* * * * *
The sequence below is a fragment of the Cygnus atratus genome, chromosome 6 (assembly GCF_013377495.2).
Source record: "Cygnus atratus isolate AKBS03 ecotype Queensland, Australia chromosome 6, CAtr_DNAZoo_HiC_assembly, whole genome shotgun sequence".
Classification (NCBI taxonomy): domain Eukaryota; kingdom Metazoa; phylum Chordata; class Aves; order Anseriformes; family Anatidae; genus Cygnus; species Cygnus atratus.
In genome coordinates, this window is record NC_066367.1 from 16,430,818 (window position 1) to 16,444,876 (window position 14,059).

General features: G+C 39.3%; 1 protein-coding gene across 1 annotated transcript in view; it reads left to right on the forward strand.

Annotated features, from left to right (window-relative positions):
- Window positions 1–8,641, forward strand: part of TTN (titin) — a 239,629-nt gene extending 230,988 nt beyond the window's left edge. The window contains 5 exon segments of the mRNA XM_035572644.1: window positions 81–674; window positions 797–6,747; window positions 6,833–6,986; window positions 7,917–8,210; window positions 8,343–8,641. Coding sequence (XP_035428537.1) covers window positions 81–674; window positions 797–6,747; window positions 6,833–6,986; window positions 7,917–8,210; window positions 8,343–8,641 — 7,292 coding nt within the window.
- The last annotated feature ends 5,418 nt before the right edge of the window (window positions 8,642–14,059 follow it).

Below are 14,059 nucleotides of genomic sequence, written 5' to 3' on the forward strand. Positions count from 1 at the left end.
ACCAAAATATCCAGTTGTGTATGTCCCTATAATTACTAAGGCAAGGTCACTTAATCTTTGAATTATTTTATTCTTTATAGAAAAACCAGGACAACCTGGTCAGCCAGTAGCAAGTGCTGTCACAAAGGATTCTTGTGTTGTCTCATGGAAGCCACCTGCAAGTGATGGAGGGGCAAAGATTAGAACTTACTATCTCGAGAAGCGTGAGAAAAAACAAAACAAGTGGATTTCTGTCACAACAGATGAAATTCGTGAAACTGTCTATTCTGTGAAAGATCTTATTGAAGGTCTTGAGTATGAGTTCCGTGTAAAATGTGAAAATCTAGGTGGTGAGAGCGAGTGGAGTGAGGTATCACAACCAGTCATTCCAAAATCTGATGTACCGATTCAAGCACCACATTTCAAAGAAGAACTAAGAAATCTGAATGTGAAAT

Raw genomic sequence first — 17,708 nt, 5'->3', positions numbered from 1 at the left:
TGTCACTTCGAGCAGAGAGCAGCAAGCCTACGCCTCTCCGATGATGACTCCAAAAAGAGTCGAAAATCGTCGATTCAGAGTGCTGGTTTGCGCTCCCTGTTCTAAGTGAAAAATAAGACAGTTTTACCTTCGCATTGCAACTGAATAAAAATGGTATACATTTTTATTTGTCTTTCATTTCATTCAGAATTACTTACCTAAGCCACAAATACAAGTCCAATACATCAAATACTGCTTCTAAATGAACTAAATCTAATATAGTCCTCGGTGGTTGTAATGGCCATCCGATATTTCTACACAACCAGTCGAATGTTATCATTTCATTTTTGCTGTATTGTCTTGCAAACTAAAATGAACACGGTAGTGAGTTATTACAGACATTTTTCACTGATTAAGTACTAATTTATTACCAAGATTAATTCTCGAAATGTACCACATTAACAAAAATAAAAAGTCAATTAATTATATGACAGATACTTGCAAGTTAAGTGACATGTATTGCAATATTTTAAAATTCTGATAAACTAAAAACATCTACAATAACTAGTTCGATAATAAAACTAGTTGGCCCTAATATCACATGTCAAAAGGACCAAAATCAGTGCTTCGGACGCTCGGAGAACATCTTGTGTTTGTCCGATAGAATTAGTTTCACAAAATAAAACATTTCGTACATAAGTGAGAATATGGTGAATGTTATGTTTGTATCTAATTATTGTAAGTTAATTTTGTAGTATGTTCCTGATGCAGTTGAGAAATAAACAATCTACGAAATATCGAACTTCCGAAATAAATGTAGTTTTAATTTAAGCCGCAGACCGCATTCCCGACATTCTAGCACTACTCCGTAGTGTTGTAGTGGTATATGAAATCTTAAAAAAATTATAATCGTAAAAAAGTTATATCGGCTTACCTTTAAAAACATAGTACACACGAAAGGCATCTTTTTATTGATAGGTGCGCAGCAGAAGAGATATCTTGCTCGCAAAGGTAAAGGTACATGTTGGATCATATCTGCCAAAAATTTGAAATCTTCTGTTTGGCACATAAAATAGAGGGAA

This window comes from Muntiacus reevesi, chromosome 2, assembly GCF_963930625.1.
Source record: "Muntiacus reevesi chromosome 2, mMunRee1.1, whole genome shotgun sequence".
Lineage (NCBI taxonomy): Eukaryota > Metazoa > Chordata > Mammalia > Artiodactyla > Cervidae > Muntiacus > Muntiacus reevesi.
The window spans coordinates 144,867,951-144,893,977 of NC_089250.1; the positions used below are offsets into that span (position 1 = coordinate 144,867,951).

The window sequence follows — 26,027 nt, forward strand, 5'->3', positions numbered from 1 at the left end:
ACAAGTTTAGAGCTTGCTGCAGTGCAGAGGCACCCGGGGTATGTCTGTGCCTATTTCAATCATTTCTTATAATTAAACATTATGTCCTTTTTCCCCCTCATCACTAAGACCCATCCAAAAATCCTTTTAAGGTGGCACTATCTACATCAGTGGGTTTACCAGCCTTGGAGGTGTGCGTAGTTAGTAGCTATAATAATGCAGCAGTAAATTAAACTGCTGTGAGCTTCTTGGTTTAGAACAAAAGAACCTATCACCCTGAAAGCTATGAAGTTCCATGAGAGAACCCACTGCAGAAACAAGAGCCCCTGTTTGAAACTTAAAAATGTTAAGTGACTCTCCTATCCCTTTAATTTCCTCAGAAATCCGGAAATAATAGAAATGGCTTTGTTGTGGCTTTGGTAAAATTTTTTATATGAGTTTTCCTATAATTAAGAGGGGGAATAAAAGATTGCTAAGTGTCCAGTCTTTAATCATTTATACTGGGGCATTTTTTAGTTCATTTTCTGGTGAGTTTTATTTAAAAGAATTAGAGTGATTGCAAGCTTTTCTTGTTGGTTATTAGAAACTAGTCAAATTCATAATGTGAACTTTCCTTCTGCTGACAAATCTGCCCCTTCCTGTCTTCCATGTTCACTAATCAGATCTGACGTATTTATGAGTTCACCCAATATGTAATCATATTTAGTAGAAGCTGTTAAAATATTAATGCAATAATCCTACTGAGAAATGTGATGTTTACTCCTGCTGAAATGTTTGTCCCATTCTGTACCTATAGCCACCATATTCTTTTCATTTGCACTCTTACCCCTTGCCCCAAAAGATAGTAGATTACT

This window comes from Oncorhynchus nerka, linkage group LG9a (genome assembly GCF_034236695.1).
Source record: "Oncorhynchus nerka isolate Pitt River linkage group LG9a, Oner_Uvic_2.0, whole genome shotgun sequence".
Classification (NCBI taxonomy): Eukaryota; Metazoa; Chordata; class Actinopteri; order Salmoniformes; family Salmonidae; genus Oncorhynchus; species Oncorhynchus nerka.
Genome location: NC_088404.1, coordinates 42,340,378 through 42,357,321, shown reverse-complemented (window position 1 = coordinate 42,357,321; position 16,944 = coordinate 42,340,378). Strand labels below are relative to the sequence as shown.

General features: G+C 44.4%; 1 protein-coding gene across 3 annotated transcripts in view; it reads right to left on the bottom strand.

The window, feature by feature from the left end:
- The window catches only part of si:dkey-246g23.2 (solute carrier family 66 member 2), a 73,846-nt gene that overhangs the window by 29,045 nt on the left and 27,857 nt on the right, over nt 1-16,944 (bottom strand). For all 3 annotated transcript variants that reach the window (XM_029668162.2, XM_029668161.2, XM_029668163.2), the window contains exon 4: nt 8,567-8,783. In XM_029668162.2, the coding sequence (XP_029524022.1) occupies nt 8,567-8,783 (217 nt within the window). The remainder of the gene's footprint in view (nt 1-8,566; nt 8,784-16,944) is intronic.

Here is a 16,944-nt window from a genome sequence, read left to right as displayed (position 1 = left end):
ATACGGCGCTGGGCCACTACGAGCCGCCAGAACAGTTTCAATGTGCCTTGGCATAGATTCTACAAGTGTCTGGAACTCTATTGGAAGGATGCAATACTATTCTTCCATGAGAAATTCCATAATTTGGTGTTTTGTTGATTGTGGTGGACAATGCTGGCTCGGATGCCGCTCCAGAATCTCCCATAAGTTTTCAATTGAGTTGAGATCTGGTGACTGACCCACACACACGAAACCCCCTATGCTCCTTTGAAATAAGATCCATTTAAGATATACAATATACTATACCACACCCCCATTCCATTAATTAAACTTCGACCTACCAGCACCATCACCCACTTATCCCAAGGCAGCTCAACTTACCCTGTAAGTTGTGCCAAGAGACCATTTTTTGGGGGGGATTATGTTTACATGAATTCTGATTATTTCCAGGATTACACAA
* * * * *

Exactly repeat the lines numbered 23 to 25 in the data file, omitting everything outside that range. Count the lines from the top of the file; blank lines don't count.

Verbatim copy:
General features: G+C 44.4%; 1 protein-coding gene across 3 annotated transcripts in view; it reads right to left on the bottom strand.

The window, feature by feature from the left end:
- The window catches only part of si:dkey-246g23.2 (solute carrier family 66 member 2), a 73,846-nt gene that overhangs the window by 29,045 nt on the left and 27,857 nt on the right, over nt 1-16,944 (bottom strand). For all 3 annotated transcript variants that reach the window (XM_029668162.2, XM_029668161.2, XM_029668163.2), the window contains exon 4: nt 8,567-8,783. In XM_029668162.2, the coding sequence (XP_029524022.1) occupies nt 8,567-8,783 (217 nt within the window). The remainder of the gene's footprint in view (nt 1-8,566; nt 8,784-16,944) is intronic.